But I may as well try. So when Broadway sputters back to life, what the hell IS going to happen? Well I guess now is when I give my own predictions. Although I should caution you, my predictions mean nothing. Trying to predict the direction of this industry is like shaking a Magic 8 Ball… “Will Kevin Spacey come back to Broadway in a revival of Our Town? All signs point to No.”, but I’ll try. After this period of shutdown and a cultural reckoning on Broadway (that’s a separate article), we are going to see a resurgence of two things in a particularly intense way: well known, “beloved” titles and uproarious comedy. I know there is an inclination by many to think we are going to see an explosion of political, angry, woke theatre (and I suspect it will arrive, but less commercially successfully). In times of crisis, people long to connect to what feels like home to them. And theatrically speaking, that means Phantom of the Opera, Wicked, Lion King, Chicago. Audiences initially will want to feel comfortable, safe, and at ease and that will happen with Christmas shows (Elf, A Christmas Story/Carol, Suzanne Somers’ Christmas Workout Onstage at the Lyceum) and family favorites (The Wizard of Oz, Peter Pan, and The Sound of Music). In short: anything that makes us remember life before March 2020. Similarly, we have experienced such collective grief in the past year that a resurgence of comedy seems almost inevitable (although I think this will take a minute). And, with the ever ominous “cancel culture” looming overhead, even some of the most fearless comedians are understandably timid right now. Even pre-Covid, the last slew of Best Musical winners have been (while all brilliant in their own ways) about as funny as Schindler’s List: (in reverse order) Hadestown, Band’s Visit, Dear Evan Hansen, Hamilton, and Fun Home. The last comedy to win Best Musical was “A Gentlemen’s Guide To Love and Murder” in 2014, so it is time for a return to the days of the big, fast, funny musical comedy.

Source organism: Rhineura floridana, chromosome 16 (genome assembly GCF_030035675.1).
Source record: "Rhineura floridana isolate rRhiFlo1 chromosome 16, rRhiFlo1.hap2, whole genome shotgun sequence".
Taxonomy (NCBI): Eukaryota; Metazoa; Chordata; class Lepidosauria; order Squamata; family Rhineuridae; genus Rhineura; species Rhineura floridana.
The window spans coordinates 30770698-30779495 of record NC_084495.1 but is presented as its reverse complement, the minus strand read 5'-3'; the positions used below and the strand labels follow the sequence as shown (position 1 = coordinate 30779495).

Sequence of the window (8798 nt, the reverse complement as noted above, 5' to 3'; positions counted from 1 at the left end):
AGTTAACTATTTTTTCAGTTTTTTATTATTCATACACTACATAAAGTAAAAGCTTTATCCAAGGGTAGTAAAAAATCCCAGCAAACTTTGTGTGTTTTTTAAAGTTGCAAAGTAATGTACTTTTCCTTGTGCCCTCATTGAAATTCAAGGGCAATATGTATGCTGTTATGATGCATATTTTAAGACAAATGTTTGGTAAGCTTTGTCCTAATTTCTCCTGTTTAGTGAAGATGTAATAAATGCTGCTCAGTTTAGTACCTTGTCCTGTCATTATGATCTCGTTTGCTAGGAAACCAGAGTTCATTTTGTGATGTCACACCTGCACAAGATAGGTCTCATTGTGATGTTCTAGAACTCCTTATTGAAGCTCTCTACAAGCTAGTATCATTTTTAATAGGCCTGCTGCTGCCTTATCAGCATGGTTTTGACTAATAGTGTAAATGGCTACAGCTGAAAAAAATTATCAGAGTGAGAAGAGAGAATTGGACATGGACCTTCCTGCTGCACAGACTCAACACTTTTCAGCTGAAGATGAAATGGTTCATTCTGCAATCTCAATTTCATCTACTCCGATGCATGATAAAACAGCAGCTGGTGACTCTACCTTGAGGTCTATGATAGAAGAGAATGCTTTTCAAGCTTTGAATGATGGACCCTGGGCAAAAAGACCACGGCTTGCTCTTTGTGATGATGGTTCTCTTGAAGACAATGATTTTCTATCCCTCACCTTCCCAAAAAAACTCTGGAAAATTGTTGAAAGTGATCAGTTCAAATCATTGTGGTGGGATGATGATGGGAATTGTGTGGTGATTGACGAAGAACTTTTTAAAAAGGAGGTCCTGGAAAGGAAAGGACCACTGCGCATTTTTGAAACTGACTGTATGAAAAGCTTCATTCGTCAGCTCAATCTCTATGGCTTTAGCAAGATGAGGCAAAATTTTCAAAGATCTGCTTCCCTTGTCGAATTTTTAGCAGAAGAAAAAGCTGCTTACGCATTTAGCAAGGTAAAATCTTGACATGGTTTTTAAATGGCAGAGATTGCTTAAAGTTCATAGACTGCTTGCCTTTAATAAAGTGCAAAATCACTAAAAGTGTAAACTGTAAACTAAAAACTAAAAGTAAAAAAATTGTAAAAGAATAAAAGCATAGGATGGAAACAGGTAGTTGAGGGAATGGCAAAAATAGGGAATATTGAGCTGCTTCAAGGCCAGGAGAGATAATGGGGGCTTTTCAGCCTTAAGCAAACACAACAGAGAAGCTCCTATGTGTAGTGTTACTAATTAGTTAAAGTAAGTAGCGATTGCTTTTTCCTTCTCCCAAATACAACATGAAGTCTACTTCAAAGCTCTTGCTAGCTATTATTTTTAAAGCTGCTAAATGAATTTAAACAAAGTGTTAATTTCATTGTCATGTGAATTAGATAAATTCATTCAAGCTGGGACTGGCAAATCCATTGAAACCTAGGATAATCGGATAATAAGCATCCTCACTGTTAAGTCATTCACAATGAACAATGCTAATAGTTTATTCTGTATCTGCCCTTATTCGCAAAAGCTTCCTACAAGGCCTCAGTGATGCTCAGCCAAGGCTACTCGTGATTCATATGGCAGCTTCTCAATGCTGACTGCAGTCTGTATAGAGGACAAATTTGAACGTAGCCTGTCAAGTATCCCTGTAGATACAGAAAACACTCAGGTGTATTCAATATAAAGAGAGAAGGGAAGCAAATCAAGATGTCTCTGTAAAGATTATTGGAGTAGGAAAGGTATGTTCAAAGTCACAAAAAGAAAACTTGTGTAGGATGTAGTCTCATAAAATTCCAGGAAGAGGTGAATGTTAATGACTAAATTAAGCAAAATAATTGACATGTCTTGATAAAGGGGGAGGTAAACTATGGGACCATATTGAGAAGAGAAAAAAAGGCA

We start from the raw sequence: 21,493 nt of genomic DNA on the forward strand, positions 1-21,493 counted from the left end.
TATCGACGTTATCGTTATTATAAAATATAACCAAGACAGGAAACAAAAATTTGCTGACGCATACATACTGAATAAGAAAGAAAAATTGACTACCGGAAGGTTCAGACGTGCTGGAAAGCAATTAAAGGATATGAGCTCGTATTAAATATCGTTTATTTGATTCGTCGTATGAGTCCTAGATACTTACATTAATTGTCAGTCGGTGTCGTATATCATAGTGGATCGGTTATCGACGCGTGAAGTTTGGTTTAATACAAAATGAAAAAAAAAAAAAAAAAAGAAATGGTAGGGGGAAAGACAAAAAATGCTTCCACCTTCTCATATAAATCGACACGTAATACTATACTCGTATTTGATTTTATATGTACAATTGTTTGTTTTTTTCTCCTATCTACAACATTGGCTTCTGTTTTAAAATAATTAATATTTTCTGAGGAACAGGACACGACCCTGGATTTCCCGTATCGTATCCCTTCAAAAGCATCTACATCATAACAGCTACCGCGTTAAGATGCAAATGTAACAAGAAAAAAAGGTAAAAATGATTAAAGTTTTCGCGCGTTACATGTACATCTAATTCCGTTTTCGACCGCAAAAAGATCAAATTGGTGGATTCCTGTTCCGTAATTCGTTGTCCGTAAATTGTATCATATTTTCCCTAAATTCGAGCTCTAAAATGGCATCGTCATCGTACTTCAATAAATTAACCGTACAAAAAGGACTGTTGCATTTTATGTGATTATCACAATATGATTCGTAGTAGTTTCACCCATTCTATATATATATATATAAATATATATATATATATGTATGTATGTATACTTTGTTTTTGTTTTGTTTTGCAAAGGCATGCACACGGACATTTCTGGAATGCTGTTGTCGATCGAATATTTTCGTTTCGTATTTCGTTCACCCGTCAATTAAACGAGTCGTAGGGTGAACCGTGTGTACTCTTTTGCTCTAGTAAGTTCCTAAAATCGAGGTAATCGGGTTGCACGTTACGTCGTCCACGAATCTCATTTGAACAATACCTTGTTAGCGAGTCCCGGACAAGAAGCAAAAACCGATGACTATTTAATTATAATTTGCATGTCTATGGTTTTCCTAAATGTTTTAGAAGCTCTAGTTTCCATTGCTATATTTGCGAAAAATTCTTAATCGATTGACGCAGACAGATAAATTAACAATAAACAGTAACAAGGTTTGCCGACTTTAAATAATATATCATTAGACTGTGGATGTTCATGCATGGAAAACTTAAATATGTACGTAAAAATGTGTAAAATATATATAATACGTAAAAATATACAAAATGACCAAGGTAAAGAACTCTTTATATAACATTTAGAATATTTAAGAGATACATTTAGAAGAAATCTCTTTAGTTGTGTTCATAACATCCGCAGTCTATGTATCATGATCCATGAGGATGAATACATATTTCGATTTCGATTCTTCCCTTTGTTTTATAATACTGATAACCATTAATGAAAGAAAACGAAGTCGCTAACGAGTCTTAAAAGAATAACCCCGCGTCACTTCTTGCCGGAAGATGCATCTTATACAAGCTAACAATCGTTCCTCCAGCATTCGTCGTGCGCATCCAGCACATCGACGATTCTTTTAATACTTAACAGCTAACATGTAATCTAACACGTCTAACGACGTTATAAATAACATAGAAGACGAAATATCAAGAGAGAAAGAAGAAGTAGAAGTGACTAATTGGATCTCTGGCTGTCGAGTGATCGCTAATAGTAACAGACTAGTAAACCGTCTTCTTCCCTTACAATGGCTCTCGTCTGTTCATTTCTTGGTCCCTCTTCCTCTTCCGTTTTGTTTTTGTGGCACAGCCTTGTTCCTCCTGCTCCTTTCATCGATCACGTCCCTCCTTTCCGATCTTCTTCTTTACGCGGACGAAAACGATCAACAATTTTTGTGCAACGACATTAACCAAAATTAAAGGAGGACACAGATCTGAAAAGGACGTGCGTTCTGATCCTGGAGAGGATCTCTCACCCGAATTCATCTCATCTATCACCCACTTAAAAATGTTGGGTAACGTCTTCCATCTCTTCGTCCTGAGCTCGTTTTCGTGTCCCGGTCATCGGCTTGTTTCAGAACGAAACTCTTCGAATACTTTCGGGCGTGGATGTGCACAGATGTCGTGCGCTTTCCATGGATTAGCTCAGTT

I sense the Broadway community has a fantasy in its head that we will one day throw open the blinds and exalt, “Guys! It’s over! We’re back on tonight. Drinks afterwards at Buffalo Wild Wings!” But sadly, the more realistic scenario is that Broadway will open slowly, probably starting with (big f*ckin’ surprise!!) Hamilton and then slowly adding the other big mega-hits one at a time. And then the other shows, if they return at all, will follow. It’s worth noting that nobody knew when the Dark Ages had ended until we looked back at it centuries later. There won’t be a specific point in time that was “the moment” Broadway reopened. It will have been over time. It’ll only be when we are too busy running to beat the bathroom line at the Golden Theatre that we, at least for a second, might not even remember this time happened.

Oh, but what do I know? I can barely read.